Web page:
Nurses and dietitians at the Diabetes Education Center teach patients how to change their lives to stave off diabetes, or, if they have it, to try to control it using exercise and diet – along with glucose monitoring and insulin therapy.
“We try to get people to eat less processed food and more whole foods – and less quantity,” Randall said.
Symptoms of prediabetes and diabetes are insidious, Randall said. Fatigue is a major one, but many sufferers mistakenly believe they’re growing more tired simply because they’re aging.
‘They have to do the work’
About 55 percent of the roughly 200 patients a year who undergo bariatric surgery at Rockwood have diabetes, said Rawlins, the surgeon. Others suffer from high blood pressure or heart disease, joint or muscle pain, sleep apnea or other health problems related to obesity.
The operation itself may be the easiest part.
Insurance companies impose their own requirements before they’ll cover bariatric surgery, such as consultations with dietitians or that patients meet pre-surgery weight-loss targets to demonstrate that they can follow a diet and exercise plan – key to post-surgery weight loss.
The Rockwood center requires that patients have worked for at least five years with their primary physician to lose weight.
As part of the Rockwood center’s pre-surgery process, Vulcan said, she looks for evidence that patients can change their behavior, that they’re making efforts to exercise and eat better.
She gives them work to do between visits such as practicing reading food labels to glean nutritional information; gradually cutting down on pop consumption; or trying new exercises.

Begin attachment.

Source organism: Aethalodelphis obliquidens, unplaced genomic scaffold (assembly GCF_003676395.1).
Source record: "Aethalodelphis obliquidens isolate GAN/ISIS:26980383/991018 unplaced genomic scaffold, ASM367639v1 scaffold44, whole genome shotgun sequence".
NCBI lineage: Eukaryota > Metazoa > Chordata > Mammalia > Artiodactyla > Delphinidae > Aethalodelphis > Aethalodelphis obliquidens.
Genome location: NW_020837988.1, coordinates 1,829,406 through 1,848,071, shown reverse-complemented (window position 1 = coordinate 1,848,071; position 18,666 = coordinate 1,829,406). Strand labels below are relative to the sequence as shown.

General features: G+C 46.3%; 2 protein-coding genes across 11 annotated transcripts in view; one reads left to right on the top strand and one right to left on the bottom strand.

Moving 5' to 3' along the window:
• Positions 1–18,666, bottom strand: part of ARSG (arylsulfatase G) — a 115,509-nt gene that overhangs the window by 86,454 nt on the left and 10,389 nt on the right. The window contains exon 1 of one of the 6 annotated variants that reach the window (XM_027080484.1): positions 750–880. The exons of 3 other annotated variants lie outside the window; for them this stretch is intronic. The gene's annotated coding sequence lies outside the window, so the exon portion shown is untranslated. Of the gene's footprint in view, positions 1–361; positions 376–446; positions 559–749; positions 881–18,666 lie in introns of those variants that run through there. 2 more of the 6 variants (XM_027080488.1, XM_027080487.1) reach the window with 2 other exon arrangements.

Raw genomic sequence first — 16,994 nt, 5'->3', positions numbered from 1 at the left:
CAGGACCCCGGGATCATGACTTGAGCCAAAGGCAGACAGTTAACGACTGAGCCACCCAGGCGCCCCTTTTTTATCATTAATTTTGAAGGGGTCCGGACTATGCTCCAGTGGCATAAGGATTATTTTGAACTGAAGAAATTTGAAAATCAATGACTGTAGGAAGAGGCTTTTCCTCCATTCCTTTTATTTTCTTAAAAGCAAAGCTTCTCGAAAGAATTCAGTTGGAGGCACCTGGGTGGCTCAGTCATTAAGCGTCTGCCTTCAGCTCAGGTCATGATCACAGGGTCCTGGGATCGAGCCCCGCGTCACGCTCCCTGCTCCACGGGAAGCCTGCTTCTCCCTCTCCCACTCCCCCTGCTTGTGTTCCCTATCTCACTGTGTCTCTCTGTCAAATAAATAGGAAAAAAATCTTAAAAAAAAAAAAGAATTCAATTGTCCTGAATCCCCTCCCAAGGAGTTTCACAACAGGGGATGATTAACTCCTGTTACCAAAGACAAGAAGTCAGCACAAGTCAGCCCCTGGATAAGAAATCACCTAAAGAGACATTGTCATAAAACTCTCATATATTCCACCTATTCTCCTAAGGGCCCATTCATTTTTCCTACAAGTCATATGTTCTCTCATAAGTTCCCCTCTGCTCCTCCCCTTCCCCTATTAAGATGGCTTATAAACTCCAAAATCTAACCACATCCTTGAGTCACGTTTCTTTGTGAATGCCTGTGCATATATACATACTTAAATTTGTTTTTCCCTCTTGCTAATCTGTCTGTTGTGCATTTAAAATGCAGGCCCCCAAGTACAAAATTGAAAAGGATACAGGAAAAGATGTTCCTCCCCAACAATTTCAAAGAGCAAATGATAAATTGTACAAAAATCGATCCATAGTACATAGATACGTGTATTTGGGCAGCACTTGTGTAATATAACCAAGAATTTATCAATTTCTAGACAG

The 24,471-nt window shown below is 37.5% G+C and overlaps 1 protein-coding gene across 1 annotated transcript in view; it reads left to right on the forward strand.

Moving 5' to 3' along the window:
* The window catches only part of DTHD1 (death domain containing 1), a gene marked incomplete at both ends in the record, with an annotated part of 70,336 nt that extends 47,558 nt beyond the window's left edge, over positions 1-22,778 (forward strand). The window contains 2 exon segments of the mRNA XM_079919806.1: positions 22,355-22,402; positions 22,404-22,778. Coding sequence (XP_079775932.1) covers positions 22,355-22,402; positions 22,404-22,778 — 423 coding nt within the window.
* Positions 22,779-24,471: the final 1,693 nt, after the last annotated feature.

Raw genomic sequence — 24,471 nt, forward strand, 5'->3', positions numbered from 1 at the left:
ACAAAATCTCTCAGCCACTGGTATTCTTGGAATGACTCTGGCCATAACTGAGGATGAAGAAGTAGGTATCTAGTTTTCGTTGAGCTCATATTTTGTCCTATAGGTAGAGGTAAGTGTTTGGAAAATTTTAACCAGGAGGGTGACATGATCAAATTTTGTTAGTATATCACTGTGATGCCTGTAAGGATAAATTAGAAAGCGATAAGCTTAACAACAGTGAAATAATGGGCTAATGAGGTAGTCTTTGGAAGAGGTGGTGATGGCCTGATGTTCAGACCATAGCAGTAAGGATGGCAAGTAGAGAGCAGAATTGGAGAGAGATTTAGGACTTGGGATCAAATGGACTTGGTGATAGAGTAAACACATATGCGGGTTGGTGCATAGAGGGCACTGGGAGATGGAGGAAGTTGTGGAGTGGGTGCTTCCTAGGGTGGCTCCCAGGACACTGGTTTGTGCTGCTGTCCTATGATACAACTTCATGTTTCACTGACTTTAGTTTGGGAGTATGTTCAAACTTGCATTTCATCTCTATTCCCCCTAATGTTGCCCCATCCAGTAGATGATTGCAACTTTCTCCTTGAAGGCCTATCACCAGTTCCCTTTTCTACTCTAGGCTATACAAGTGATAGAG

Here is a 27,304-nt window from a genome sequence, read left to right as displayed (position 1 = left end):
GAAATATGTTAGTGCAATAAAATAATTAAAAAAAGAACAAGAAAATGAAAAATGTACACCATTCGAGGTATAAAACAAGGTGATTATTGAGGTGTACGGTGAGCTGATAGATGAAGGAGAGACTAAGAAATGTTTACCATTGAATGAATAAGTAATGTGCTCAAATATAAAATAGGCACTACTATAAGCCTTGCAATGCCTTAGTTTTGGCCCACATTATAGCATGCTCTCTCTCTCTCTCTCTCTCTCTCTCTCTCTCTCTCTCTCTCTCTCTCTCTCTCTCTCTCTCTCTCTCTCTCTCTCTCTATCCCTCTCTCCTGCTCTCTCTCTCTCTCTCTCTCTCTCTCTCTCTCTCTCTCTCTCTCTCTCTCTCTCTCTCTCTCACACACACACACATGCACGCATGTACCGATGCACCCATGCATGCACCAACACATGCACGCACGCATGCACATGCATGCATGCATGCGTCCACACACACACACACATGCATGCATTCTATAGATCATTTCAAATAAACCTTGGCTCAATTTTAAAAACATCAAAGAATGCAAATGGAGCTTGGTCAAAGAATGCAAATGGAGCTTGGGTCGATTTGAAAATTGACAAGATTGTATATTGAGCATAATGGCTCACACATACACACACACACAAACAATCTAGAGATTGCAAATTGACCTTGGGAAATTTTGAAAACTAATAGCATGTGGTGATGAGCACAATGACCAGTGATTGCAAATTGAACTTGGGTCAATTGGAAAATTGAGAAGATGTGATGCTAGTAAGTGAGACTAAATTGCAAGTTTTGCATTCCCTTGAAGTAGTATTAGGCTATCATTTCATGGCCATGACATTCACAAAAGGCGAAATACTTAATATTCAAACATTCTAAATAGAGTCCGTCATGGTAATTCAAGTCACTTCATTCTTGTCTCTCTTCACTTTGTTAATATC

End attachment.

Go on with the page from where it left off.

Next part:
“We don’t want to give them things that are overwhelming, that are socially embarrassing, that are uncomfortable,” Vulcan said.
Patients receive a mental-health screening, too, and some must go to regular therapy sessions.
After surgery, patients are limited to small food portions eaten several times throughout the day. Some foods will make them sick. And they have to plan carefully to eat the nutrients they need.
Rockwood schedules follow-up visits that will continue for the rest of patients’ lives.
Vulcan said the annual visits and weigh-ins let her discuss diet and exercise plans with patients and provide a measure of accountability.
“Most of the annual visits are very happy,” Vulcan said. “But there are some where they’re falling off the program, and they’re struggling.”
While it is uncomfortable to overeat when you have such a small stomach, it’s possible, Vulcan said.
When her patients regain weight, she said, it’s usually because they’ve been drinking high-calorie beverages and grazing.
“They have this whole team that are supporting them, but they have to do the work when they get home,” Vulcan said.
Some people take a couple of years to change their diets or exercise habits before surgery can happen, Rawlins said. And some find that those changes are enough – they drop the weight, improve their health and don’t need surgery after all.
“Those are the cases I’m most proud of,” he said.